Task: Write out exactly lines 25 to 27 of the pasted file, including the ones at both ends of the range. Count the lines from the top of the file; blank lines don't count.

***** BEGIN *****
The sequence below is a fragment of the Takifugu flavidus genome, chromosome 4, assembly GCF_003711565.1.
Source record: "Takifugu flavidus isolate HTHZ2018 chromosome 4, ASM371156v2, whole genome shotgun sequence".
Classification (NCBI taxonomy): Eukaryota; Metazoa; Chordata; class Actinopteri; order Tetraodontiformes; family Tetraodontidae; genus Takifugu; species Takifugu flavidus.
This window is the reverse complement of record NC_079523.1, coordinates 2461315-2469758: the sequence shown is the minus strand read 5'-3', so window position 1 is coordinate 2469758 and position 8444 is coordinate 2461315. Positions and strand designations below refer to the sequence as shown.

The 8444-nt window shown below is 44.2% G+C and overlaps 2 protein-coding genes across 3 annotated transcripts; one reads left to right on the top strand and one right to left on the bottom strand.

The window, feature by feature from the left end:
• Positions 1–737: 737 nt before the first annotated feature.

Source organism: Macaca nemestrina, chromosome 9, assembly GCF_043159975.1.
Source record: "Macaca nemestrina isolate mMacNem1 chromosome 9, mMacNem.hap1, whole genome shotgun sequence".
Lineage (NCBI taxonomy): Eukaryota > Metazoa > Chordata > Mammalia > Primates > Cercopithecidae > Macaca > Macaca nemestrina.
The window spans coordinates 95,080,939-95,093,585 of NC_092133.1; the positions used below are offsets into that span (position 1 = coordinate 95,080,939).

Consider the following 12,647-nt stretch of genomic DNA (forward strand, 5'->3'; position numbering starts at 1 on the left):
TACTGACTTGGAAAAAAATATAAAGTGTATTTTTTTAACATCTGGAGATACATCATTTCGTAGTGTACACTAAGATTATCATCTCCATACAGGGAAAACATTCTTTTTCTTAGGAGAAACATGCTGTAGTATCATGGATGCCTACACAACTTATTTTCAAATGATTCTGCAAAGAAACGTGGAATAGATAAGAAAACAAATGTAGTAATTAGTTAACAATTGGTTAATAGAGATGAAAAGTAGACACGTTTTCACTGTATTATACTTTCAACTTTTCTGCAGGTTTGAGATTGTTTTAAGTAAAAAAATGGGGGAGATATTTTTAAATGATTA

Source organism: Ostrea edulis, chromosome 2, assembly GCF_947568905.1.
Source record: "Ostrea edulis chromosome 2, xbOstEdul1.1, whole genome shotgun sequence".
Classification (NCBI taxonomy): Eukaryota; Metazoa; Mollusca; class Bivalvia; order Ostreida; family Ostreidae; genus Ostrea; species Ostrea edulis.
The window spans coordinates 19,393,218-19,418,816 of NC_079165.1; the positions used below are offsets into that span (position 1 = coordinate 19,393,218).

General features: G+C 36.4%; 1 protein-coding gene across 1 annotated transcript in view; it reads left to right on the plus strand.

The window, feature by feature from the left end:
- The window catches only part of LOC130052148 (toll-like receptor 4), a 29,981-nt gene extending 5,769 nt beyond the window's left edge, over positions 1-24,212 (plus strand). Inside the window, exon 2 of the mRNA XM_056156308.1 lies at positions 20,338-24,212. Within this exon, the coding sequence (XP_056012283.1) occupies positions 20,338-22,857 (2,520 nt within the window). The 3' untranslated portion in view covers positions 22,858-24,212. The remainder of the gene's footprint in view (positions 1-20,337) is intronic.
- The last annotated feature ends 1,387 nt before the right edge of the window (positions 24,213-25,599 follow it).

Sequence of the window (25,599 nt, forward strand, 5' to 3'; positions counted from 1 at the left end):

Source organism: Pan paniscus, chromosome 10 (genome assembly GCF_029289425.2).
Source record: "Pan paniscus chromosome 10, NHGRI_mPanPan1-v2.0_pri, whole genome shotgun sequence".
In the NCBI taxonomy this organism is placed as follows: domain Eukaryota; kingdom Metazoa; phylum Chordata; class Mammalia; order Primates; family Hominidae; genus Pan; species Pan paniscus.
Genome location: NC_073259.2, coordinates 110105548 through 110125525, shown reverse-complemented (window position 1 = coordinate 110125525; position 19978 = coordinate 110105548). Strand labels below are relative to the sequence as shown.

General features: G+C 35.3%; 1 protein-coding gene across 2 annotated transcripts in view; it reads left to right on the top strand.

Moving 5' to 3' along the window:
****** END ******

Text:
In the NCBI taxonomy this organism is placed as follows: domain Eukaryota; kingdom Metazoa; phylum Chordata; class Mammalia; order Primates; family Hominidae; genus Pan; species Pan paniscus.
Genome location: NC_073259.2, coordinates 110105548 through 110125525, shown reverse-complemented (window position 1 = coordinate 110125525; position 19978 = coordinate 110105548). Strand labels below are relative to the sequence as shown.

General features: G+C 35.3%; 1 protein-coding gene across 2 annotated transcripts in view; it reads left to right on the top strand.